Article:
Late in the morning we started to be plagued by what I think were snow flies. We could hardly open our mouths without getting a bug flying in. In some places the snow was almost black with them. The birds were having a field day. There were large groups of swallows flying above the river.
On Monday we hiked the trail from Irvington to the five mile marker. On Monday there was less snow but where there was snow it had turned to ice so waking was a little difficult. There were a lot fewer birds although we did see and hear a fair number of Sandhill Cranes and saw a few eagles. There were also quite a few of Buffleheads in the river.
We had another six inches of snow overnight.
Another sign that spring is just around the corner the American Goldfinches are moulting. For the past several weeks I’ve been photographing male goldfinches that are moulting.
I have Dark-eyed Juncos around most of the winter. In the spring they migrate to Canada. The spring migration must be underway because for the last several weeks I’ve had large numbers of them at my feeder. Apparently the females migrate further south and most of the increased numbers are females. Normally there are under a dozen at the feeder but overnight I started seeing up to three dozen of them at my feeders at any one time. Over the past week the numbers have started to go down and I suspect they will all be gone soon. This is assuming spring is still going to come.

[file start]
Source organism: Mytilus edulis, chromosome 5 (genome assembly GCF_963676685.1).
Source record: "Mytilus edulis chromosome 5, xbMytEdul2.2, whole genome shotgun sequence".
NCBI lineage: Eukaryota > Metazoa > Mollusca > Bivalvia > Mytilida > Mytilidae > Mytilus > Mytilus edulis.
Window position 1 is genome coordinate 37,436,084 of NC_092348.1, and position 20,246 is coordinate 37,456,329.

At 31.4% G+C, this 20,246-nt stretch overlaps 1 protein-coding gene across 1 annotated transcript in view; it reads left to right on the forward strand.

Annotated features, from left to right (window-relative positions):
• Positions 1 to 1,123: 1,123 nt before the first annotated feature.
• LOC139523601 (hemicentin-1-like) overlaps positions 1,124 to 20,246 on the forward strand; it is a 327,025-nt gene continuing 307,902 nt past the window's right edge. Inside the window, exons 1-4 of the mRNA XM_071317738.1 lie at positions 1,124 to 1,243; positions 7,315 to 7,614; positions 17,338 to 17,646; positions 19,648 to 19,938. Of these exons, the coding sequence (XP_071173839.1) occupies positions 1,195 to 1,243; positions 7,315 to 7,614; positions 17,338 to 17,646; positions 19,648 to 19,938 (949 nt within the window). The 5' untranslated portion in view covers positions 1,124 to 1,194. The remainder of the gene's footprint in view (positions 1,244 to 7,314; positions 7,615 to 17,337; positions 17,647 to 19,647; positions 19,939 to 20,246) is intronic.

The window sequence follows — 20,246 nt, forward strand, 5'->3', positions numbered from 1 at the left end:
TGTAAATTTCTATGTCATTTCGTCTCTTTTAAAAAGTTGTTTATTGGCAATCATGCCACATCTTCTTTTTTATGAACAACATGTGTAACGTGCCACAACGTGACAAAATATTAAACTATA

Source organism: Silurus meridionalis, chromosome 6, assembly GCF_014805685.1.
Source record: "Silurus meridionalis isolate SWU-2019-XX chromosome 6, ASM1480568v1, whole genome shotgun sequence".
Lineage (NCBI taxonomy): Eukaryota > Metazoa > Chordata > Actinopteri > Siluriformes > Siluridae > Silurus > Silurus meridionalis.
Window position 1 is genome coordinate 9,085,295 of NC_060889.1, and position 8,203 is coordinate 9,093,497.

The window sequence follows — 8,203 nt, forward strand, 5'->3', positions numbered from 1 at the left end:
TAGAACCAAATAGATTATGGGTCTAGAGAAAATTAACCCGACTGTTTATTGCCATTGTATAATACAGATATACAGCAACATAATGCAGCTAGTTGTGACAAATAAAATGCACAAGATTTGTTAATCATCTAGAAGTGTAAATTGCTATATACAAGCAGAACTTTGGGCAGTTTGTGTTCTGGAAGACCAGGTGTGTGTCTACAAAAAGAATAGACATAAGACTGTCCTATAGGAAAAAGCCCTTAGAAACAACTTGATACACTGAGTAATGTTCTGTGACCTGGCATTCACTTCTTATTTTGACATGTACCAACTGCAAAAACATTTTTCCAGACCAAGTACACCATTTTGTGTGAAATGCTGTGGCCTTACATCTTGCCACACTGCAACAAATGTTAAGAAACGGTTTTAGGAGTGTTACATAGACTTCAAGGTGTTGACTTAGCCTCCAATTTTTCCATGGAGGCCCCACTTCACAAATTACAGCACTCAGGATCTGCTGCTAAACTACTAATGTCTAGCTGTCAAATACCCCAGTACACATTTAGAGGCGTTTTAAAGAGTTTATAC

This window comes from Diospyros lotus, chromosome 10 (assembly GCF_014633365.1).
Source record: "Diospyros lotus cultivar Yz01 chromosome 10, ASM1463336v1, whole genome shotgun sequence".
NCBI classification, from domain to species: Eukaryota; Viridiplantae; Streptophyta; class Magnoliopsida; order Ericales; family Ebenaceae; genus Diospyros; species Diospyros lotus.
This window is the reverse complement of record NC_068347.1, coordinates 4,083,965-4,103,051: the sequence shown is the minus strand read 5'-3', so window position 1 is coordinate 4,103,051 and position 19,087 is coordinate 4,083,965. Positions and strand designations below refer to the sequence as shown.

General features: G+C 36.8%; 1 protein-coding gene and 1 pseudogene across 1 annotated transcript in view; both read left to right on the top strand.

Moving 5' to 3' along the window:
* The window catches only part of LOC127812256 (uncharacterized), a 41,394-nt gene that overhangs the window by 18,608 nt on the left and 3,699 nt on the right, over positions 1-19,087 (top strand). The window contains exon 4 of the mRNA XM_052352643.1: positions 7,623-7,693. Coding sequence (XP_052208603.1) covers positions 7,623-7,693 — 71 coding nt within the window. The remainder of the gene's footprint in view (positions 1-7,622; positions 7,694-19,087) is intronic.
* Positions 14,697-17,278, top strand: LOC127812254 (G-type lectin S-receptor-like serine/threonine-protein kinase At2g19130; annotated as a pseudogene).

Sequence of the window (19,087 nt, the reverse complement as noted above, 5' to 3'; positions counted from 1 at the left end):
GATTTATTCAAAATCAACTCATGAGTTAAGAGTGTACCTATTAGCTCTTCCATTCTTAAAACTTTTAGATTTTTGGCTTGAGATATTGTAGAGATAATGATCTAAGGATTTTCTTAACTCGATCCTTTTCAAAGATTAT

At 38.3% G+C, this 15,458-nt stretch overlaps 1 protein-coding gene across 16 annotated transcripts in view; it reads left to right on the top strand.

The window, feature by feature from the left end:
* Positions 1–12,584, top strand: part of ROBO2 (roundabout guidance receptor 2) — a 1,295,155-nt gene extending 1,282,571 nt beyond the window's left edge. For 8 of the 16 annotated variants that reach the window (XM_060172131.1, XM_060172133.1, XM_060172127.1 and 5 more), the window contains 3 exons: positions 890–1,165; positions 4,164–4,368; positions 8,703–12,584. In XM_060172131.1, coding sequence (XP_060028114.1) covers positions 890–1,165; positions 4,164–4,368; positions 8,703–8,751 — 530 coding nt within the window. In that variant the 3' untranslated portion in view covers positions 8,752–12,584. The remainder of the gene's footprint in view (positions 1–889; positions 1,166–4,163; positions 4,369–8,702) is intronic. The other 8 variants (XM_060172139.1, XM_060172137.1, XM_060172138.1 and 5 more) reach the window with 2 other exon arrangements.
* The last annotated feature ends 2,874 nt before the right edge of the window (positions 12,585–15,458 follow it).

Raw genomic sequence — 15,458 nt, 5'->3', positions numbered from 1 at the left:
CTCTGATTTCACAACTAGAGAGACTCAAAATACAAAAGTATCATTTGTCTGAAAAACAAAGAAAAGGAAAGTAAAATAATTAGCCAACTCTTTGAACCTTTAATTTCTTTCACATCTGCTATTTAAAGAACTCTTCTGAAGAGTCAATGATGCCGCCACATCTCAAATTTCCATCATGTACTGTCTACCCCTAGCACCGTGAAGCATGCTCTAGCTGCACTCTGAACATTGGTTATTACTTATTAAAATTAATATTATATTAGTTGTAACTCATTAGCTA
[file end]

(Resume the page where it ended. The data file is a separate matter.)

The first of the spring birds turned up at my feeder on April 11. It wasn’t the best of days to return because it was the first of several days of an April snowstorm that dumped considerable snow over the area. The Song Sparrow didn’t seem to mind the snow and spent time at my black sunflower feeder and homemade suet feeder.
A number of House Finches turned up at my feeders this past week. I was able to get a number of photos. One bird seemed to have House Finch eye disease. One of its eyes was swollen shut. It seemed to be getting along ok but I suspect its life expectancy is not going to be long. I’ve been watching to see if there are any other infected birds it there are I’ll need to take down my feeders and clean them.
House Finch Eye Disease
House Finch Eye Disease
With the advent of Spring I have been wandering around the farm although it has been tough going with the snow still over a foot deep in the woods. I tried to walk around the farm and was successful early in the morning when the crust on the snow was hard but in the afternoon snowshoes were required. We have also started hiking on some of the trails around town. In the process I’ve found a few interesting things in the snow.
White Pine Needles